Dominion has set ambitious carbon reduction goals. It includes clean hydrogen, along with increased solar capacity, as one of the ways the company plans to achieve net-zero carbon dioxide and methane emissions from power generation and gas infrastructure operations by 2050.
“In order to get all the way to net-zero carbon emissions, innovation will have to be at the forefront,” Eck said. “We need to embrace change and take an ‘all-the-above’ energy solution.”
Eck said the company already has begun testing natural gas hydrogen mix delivery for residential consumers at Dominion’s technical training center in Boston Heights. Dubbed “Hydrogen Heights” by Eck, the facility has a model home used to test out how the mixture interacts with household appliance.
“We have to do our due diligence,” he said.
The plan is to begin with a 5% hydrogen mix, with the natural gas eventually bringing that mix up to a possible 20% blend — a process common in other countries. After initial tests, Eck said the facility will continue to be used to educate anyone interested in hydrogen as a versatile energy source.
“That is one of the reasons we, and so many others, are excited about it, because it has the potential to power every single sector of our economy,” Eck said.
Federal funding for a hub means an infusion of public and private investment that is needed to connect regional markets to hydrogen generation.
“Clean hydrogen is now an integral component of any long-term energy strategy, and this will help take the technologies that we have currently available and overcome the obstacles that are out there to get this technology out and into the world,” said Andy Thomas, director of the Midwest Hydrogen Center of Excellence, as well as the director of energy policy at Cleveland State.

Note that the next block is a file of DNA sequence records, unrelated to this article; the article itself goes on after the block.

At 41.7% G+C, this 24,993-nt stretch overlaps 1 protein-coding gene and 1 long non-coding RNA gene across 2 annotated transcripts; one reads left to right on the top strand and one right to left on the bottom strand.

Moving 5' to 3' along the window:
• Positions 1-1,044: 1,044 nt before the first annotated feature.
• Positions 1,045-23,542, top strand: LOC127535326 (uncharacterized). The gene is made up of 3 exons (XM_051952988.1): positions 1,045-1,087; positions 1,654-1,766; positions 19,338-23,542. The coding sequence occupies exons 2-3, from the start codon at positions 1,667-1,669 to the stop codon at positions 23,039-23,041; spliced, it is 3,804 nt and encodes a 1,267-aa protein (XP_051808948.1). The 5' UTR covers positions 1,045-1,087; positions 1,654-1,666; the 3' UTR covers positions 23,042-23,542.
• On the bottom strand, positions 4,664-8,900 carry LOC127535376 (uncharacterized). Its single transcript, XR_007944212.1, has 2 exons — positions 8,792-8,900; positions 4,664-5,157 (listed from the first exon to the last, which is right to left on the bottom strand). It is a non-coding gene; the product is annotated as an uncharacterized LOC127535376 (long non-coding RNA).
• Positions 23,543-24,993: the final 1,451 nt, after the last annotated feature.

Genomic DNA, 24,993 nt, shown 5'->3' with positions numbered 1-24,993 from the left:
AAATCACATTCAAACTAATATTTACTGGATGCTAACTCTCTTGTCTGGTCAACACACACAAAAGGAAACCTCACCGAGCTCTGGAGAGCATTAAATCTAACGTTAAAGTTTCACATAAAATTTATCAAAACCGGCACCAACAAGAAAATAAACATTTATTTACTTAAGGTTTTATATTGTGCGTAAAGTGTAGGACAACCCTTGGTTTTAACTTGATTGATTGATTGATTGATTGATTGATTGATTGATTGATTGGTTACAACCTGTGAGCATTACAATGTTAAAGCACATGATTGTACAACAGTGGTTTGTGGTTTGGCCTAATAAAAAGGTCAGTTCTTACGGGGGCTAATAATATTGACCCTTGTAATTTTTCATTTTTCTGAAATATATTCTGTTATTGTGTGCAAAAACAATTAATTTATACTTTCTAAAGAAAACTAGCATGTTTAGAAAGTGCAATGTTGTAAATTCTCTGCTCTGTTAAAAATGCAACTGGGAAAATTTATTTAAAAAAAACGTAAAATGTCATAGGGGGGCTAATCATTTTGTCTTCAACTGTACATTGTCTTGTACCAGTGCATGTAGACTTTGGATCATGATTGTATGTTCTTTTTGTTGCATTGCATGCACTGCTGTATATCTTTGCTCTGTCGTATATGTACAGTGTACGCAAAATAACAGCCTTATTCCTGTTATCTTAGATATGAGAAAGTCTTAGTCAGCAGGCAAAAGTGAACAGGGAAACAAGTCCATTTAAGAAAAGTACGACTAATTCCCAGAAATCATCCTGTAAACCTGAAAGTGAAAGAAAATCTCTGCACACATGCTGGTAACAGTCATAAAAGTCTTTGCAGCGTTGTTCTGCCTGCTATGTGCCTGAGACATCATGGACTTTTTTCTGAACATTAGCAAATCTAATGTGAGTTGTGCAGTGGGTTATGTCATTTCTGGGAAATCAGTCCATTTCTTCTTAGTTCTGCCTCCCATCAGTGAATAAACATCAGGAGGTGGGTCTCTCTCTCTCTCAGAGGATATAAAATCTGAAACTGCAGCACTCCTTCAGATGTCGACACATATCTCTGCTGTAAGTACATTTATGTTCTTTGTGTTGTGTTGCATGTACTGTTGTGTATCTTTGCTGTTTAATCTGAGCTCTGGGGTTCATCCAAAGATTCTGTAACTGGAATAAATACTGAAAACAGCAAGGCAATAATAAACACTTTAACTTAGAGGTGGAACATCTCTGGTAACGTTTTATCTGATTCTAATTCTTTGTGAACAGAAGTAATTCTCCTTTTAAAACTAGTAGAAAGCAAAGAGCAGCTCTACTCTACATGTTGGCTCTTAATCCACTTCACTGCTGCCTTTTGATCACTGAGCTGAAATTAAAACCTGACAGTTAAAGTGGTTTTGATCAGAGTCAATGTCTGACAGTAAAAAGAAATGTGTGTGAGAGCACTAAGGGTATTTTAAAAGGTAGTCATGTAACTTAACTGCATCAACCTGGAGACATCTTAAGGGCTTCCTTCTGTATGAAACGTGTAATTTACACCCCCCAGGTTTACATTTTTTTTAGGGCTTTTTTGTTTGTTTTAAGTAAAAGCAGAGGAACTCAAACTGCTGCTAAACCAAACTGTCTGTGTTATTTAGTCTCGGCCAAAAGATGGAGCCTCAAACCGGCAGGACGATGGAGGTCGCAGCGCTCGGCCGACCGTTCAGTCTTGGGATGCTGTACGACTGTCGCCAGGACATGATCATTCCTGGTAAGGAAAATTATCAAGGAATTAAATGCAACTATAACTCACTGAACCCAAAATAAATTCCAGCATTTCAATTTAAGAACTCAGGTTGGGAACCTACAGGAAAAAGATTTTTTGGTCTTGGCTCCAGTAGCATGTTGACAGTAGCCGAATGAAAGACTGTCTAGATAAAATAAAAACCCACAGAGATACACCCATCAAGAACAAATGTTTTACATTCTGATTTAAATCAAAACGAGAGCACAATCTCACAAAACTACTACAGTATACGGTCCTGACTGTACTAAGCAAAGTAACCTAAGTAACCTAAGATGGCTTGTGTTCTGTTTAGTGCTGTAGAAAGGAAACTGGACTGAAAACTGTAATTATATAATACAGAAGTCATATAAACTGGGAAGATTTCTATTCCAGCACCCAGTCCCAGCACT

“Ten years ago, the two big issues were making hydrogen cheaply and making hydrogen fuel cells durable. Those problems have been solved, for the most part,” Thomas said. “What hasn’t been solved is how to make it carbon-free and how to get it in a place where people could access it readily.”
Cuyahoga County, another partner in the hydrogen hub alliance, is preparing to add hydrogen as an energy source feeding into the new county utility developed to power a series of proposed microgrids.
“Hydrogen could help power the microgrid, and the companies attached to it would benefit from the clean energy,” said Cuyahoga County Executive Armond Budish.
The microgrid, a highly efficient and redundant power source that operates with minimal downtime, plays a role in the county reaching its 2050 sustainability goals.
Budish said that the county’s industrial and manufacturing facilities, including the steel sector, would benefit from another energy source for high-energy consumption processes.
“It fits everything we are trying to do here,” Budish said. “It is all about the future of Cuyahoga County in attracting jobs and business and making this a thriving, safe and health community, and to suggest this is not what we are supposed to be doing is shortsighted.”